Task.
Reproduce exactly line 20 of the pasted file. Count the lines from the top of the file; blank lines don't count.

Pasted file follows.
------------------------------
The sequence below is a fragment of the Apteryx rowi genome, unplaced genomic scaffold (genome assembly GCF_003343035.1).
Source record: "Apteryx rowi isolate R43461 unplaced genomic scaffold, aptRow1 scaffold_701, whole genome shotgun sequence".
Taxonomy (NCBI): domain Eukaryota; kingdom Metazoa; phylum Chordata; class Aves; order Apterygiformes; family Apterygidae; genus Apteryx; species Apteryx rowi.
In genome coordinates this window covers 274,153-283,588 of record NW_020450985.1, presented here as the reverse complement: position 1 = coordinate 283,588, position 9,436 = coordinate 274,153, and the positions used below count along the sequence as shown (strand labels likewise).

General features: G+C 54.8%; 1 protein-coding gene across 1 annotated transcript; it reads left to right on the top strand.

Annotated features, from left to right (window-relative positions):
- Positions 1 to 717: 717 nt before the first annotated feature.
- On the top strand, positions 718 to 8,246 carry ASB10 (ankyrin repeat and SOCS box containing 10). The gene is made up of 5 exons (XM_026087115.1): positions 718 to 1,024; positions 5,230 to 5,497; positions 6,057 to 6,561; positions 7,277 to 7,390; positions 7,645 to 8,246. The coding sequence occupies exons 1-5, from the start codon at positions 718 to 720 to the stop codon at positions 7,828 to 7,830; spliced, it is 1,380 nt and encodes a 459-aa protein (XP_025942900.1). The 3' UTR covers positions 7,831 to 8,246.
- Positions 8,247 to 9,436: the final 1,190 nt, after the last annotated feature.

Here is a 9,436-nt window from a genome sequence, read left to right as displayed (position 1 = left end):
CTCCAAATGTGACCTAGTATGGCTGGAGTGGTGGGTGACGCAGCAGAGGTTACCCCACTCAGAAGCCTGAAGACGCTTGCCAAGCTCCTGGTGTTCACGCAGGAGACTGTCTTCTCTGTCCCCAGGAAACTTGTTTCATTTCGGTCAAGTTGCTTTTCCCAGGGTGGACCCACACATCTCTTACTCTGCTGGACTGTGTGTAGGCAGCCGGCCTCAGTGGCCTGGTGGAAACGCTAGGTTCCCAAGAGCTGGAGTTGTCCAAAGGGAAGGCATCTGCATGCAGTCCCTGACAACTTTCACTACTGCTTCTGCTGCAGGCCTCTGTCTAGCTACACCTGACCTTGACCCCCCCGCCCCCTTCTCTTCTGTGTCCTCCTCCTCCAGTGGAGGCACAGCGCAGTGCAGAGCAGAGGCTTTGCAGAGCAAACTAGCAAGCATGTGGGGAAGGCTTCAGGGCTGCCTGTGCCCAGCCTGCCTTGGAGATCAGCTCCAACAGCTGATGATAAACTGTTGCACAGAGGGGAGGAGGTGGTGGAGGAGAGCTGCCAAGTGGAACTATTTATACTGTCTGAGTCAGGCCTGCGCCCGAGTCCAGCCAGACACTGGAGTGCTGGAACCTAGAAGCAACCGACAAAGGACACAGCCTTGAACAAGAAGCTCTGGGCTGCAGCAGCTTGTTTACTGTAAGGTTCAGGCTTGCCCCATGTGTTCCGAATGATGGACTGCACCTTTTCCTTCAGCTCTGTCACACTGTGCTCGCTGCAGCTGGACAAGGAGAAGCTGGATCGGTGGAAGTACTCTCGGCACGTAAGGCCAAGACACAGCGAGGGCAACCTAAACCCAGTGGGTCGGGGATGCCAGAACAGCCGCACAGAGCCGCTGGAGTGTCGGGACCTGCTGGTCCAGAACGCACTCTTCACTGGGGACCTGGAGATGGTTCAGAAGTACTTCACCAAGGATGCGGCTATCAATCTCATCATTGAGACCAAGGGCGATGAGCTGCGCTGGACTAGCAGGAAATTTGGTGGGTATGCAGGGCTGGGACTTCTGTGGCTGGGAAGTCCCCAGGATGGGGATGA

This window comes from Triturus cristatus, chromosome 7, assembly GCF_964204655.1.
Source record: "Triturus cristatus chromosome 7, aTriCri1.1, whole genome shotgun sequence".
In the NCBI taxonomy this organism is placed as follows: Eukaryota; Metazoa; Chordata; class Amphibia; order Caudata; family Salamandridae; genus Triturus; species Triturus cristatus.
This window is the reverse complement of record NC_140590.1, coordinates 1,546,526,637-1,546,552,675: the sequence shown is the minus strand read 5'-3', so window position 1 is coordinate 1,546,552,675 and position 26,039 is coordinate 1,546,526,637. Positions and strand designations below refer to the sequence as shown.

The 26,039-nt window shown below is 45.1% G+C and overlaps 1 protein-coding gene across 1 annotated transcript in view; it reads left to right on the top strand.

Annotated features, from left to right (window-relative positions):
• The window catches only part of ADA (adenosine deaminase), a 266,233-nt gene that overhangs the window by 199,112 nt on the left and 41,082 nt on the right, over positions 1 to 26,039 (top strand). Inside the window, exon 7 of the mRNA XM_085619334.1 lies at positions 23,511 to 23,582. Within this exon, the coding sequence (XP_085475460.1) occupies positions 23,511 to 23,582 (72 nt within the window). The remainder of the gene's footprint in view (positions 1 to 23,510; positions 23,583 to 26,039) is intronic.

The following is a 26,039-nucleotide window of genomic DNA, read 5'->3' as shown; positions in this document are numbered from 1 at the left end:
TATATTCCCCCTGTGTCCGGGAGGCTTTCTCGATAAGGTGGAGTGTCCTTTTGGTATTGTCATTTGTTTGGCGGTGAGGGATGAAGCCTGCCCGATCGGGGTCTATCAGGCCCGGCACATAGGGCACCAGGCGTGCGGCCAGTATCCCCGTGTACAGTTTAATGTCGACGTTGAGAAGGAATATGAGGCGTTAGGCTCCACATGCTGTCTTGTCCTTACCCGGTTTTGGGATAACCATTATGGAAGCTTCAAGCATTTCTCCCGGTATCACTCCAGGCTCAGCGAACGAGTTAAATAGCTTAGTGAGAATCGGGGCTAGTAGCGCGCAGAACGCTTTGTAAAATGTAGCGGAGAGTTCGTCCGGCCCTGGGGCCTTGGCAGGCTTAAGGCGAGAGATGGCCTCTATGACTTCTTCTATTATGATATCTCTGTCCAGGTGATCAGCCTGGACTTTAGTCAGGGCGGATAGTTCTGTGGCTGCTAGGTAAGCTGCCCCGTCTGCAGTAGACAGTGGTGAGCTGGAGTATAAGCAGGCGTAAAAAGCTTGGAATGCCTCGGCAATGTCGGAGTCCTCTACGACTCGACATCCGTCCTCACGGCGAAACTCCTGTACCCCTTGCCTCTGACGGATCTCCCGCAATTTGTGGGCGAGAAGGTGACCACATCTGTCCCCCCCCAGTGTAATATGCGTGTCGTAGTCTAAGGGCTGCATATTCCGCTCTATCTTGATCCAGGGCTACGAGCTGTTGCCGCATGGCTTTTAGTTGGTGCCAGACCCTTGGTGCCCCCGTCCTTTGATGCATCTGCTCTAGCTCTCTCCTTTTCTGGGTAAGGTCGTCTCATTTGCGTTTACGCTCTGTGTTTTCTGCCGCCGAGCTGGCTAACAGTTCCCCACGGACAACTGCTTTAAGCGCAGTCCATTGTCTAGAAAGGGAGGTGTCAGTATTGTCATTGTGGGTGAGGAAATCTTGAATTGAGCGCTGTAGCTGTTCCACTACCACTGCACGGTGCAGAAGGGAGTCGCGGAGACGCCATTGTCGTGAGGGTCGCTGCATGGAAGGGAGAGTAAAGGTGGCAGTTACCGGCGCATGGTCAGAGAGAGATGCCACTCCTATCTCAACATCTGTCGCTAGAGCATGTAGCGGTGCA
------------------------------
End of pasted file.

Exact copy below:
TATATTCCCCCTGTGTCCGGGAGGCTTTCTCGATAAGGTGGAGTGTCCTTTTGGTATTGTCATTTGTTTGGCGGTGAGGGATGAAGCCTGCCCGATCGGGGTCTATCAGGCCCGGCACATAGGGCACCAGGCGTGCGGCCAGTATCCCCGTGTACAGTTTAATGTCGACGTTGAGAAGGAATATGAGGCGTTAGGCTCCACATGCTGTCTTGTCCTTACCCGGTTTTGGGATAACCATTATGGAAGCTTCAAGCATTTCTCCCGGTATCACTCCAGGCTCAGCGAACGAGTTAAATAGCTTAGTGAGAATCGGGGCTAGTAGCGCGCAGAACGCTTTGTAAAATGTAGCGGAGAGTTCGTCCGGCCCTGGGGCCTTGGCAGGCTTAAGGCGAGAGATGGCCTCTATGACTTCTTCTATTATGATATCTCTGTCCAGGTGATCAGCCTGGACTTTAGTCAGGGCGGATAGTTCTGTGGCTGCTAGGTAAGCTGCCCCGTCTGCAGTAGACAGTGGTGAGCTGGAGTATAAGCAGGCGTAAAAAGCTTGGAATGCCTCGGCAATGTCGGAGTCCTCTACGACTCGACATCCGTCCTCACGGCGAAACTCCTGTACCCCTTGCCTCTGACGGATCTCCCGCAATTTGTGGGCGAGAAGGTGACCACATCTGTCCCCCCCCAGTGTAATATGCGTGTCGTAGTCTAAGGGCTGCATATTCCGCTCTATCTTGATCCAGGGCTACGAGCTGTTGCCGCATGGCTTTTAGTTGGTGCCAGACCCTTGGTGCCCCCGTCCTTTGATGCATCTGCTCTAGCTCTCTCCTTTTCTGGGTAAGGTCGTCTCATTTGCGTTTACGCTCTGTGTTTTCTGCCGCCGAGCTGGCTAACAGTTCCCCACGGACAACTGCTTTAAGCGCAGTCCATTGTCTAGAAAGGGAGGTGTCAGTATTGTCATTGTGGGTGAGGAAATCTTGAATTGAGCGCTGTAGCTGTTCCACTACCACTGCACGGTGCAGAAGGGAGTCGCGGAGACGCCATTGTCGTGAGGGTCGCTGCATGGAAGGGAGAGTAAAGGTGGCAGTTACCGGCGCATGGTCAGAGAGAGATGCCACTCCTATCTCAACATCTGTCGCTAGAGCATGTAGCGGTGCA